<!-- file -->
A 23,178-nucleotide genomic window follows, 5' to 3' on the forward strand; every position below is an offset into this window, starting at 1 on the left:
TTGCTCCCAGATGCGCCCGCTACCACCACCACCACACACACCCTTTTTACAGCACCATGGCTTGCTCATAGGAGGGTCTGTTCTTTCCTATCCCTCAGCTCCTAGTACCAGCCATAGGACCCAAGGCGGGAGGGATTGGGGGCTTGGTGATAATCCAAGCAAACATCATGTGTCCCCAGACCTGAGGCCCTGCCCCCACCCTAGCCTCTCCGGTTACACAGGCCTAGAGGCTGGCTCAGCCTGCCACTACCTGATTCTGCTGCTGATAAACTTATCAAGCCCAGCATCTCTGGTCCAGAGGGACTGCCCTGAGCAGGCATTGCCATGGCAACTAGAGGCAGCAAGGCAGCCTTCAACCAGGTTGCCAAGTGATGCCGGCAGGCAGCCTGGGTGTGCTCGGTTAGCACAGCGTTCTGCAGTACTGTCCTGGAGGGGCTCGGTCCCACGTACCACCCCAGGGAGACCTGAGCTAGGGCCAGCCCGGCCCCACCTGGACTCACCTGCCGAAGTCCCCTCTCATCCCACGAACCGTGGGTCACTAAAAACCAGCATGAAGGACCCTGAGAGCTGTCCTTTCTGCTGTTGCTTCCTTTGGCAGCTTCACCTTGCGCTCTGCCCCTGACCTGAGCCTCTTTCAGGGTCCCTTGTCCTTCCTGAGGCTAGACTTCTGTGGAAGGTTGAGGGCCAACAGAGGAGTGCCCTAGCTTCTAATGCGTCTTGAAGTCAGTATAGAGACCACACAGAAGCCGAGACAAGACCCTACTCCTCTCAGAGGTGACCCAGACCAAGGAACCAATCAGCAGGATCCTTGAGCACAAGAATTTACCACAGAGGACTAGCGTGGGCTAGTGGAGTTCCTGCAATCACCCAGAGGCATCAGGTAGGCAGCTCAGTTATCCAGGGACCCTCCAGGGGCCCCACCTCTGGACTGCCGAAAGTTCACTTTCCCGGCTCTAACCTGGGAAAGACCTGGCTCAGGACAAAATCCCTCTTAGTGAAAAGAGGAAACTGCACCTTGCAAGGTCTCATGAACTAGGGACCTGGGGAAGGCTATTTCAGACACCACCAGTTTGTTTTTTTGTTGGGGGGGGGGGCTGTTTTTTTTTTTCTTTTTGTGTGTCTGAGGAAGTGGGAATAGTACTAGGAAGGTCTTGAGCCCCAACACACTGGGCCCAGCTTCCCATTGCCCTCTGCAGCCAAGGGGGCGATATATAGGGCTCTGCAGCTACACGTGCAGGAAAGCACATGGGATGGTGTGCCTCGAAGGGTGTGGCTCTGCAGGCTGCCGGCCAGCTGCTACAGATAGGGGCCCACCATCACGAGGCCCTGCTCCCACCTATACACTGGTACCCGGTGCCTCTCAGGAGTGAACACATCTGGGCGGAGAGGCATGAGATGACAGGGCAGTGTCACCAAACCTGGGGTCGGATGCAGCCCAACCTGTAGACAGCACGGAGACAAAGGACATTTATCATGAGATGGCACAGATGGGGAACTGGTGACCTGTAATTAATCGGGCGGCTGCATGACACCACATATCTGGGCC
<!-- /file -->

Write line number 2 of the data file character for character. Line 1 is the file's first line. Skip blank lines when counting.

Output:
TTGCTCCCAGATGCGCCCGCTACCACCACCACCACACACACCCTTTTTACAGCACCATGGCTTGCTCATAGGAGGGTCTGTTCTTTCCTATCCCTCAGCTCCTAGTACCAGCCATAGGACCCAAGGCGGGAGGGATTGGGGGCTTGGTGATAATCCAAGCAAACATCATGTGTCCCCAGACCTGAGGCCCTGCCCCCACCCTAGCCTCTCCGGTTACACAGGCCTAGAGGCTGGCTCAGCCTGCCACTACCTGATTCTGCTGCTGATAAACTTATCAAGCCCAGCATCTCTGGTCCAGAGGGACTGCCCTGAGCAGGCATTGCCATGGCAACTAGAGGCAGCAAGGCAGCCTTCAACCAGGTTGCCAAGTGATGCCGGCAGGCAGCCTGGGTGTGCTCGGTTAGCACAGCGTTCTGCAGTACTGTCCTGGAGGGGCTCGGTCCCACGTACCACCCCAGGGAGACCTGAGCTAGGGCCAGCCCGGCCCCACCTGGACTCACCTGCCGAAGTCCCCTCTCATCCCACGAACCGTGGGTCACTAAAAACCAGCATGAAGGACCCTGAGAGCTGTCCTTTCTGCTGTTGCTTCCTTTGGCAGCTTCACCTTGCGCTCTGCCCCTGACCTGAGCCTCTTTCAGGGTCCCTTGTCCTTCCTGAGGCTAGACTTCTGTGGAAGGTTGAGGGCCAACAGAGGAGTGCCCTAGCTTCTAATGCGTCTTGAAGTCAGTATAGAGACCACACAGAAGCCGAGACAAGACCCTACTCCTCTCAGAGGTGACCCAGACCAAGGAACCAATCAGCAGGATCCTTGAGCACAAGAATTTACCACAGAGGACTAGCGTGGGCTAGTGGAGTTCCTGCAATCACCCAGAGGCATCAGGTAGGCAGCTCAGTTATCCAGGGACCCTCCAGGGGCCCCACCTCTGGACTGCCGAAAGTTCACTTTCCCGGCTCTAACCTGGGAAAGACCTGGCTCAGGACAAAATCCCTCTTAGTGAAAAGAGGAAACTGCACCTTGCAAGGTCTCATGAACTAGGGACCTGGGGAAGGCTATTTCAGACACCACCAGTTTGTTTTTTTGTTGGGGGGGGGGGCTGTTTTTTTTTTTCTTTTTGTGTGTCTGAGGAAGTGGGAATAGTACTAGGAAGGTCTTGAGCCCCAACACACTGGGCCCAGCTTCCCATTGCCCTCTGCAGCCAAGGGGGCGATATATAGGGCTCTGCAGCTACACGTGCAGGAAAGCACATGGGATGGTGTGCCTCGAAGGGTGTGGCTCTGCAGGCTGCCGGCCAGCTGCTACAGATAGGGGCCCACCATCACGAGGCCCTGCTCCCACCTATACACTGGTACCCGGTGCCTCTCAGGAGTGAACACATCTGGGCGGAGAGGCATGAGATGACAGGGCAGTGTCACCAAACCTGGGGTCGGATGCAGCCCAACCTGTAGACAGCACGGAGACAAAGGACATTTATCATGAGATGGCACAGATGGGGAACTGGTGACCTGTAATTAATCGGGCGGCTGCATGACACCACATATCTGGGCC